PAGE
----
Today was incredible.
I experienced a blend of all that is good, uplifting and special in the NHS.
I was talking to a group of Foundation doctors about Quality Improvement. They came from across South Yorkshire and it was inspiring to be in a room with so many bright, young people, all of whom, (it appeared) were on my wavelength in terms of how we provide care – what it is, how it should run and be organised; how patients should be approached (with sensitivity, thoughtfulness and creativity) and, yes, caring, compassion and humour.
So, I wish to thank those doctors who spent a few hours with me today.
What I found particularly surprising, and, perhaps unexpected, was their lack of awareness of Tevye!
This came-out when we were discussing the reasons that we frequently remain stuck in patterns of ineffectiveness or mismanagement, why patients are transformed from people into unit numbers or forgotten pathologies – why we do what we do and we keep doing it… Tradition!
None of them had seen the musical (or film) (or were willing to admit the fact). Fiddler on the Roof, was something I grew-up with; I wasn’t quite weaned on Tevye’s tallisim, but the little village of Anatevka, with folk singing, dancing, praying, arguing, debating, discussing, is a core aspect of me; Tevye the milkman – Topol to those in the know, was a Hollywood character vibrantly alive in my childhood who was always ready to spring into song and dance, to stroke his beard and ponder, ‘What if the Czar…’
Tradition is a strange concept in the 21st Century; iPhones, the internet and artificial intelligence aren’t things you consider when the word is mentioned. Indeed, I wonder to what extent tradition affects most of us on a day-to-day basis;
There is another word, which I am sure, were I talking to my local rabbi when I was a youngster, would have been alien… Is tradition not just habit – doing things the same way, repetitively, again and again without necessarily considering why?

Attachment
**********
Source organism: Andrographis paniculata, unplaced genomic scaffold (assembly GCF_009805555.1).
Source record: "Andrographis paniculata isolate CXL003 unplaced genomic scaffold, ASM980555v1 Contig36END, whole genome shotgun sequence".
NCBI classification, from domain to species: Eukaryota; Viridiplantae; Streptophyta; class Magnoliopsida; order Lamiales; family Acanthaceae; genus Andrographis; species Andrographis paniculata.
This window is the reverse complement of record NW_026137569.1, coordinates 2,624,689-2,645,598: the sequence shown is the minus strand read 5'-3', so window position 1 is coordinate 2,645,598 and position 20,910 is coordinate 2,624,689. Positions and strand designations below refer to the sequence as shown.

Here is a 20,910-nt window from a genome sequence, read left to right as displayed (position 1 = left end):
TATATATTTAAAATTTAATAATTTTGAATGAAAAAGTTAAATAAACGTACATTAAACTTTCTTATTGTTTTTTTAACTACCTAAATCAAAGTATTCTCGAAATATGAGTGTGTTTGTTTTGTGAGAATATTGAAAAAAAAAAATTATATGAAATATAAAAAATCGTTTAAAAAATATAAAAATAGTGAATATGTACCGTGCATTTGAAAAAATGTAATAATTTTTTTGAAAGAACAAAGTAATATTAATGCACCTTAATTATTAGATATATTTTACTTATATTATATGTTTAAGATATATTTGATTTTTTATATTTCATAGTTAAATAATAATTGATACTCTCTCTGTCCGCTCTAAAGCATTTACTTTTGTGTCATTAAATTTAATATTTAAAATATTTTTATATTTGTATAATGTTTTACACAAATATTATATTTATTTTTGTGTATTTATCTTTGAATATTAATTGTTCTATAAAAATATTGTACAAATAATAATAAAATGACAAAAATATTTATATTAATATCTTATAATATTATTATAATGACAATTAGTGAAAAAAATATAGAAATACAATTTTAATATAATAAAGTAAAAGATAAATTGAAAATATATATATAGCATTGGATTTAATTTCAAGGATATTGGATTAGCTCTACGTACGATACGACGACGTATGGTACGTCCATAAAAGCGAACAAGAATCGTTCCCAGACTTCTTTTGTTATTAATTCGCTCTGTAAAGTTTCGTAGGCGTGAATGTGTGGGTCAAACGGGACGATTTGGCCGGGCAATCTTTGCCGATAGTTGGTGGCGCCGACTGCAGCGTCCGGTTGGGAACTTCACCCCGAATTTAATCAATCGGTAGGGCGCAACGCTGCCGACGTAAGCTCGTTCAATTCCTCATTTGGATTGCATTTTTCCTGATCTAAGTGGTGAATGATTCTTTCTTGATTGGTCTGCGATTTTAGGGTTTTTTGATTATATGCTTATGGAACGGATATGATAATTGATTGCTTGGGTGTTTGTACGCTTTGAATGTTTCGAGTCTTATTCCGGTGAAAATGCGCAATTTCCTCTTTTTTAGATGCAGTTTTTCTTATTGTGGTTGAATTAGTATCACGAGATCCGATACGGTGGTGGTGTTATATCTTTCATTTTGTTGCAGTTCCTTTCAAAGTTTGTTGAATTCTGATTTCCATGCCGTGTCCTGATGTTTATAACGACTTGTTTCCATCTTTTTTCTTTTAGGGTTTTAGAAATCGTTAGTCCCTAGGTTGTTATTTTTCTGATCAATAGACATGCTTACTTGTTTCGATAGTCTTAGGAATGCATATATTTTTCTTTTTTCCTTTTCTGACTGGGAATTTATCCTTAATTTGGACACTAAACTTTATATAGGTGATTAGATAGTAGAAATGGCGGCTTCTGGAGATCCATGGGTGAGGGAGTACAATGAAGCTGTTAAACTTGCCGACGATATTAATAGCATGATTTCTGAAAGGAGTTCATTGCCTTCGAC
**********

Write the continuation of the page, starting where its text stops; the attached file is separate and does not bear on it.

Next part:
Habit is a fundamental of being human; without habit we would not be fiddling with iPads or game consoles; habit is the inherent human capacity to learn and assimilate ways of being, ways of doing – brushing our teeth, eating our meals, driving to work, it is what enables us to ‘park’ our consciousness and attend to other things – thinking, dreaming, imagining…
When we are functioning habitually, perhaps you might say, on auto-pilot; these are the times when we are most human, when we are liberated from our corpore sano – to plan ahead, dream, wish, ponder;
Does my dog ponder what would be? I will never know.
I do however ponder… What would be, if we were allowed to adopt, to capture the buzzing, the fizzing, the 100 miles an hour psychical energy contained within a group of 50 young doctors, all of whom are happy to explore ways to make things better (that is the ‘QI’ – the ‘Quality Improvement’) – I was heartened to learn that some of the doctors had turned-up with the title of my talk and nothing else… how to make things better.
If we could be liberated from the shackles of the system, of the absurd, ?diabolical pathways of postgraduate medical education that have taken-over medicine in that past 15-odd years, and doctors were allowed to let their natural talents, creativity and thirst for care drive them forwards, we would have a system of healthcare (or health and social care, if the concept was stretched) that was actually suitable, appropriate to those who turn-up at the doors of hospitals, GP surgeries and clinics seeking support, rather than the hobbling, mostly, outmoded 1960’s model of care that we currently offer; beyond the systemic arguments, and oversimplifications relating to days of the week and survival –
I thank the doctor today who expressed that it ‘Wasn’t just Hunt, but the whole Tory party’ – that are behind the disillusion of our system.
Re-imagining, re-thinking new ways of care, of support, of sustaining ourselves, both in terms of society and as individuals is long overdue in the UK, unfortunately, you cannot build a New Jerusalem but just taking-away, you need to provide support, nourishment, succour to the builders, if you hope to have something that is fit for purpose, not bogged-down in habit, tradition and ‘the way we do things round here’
Let’s keep fighting!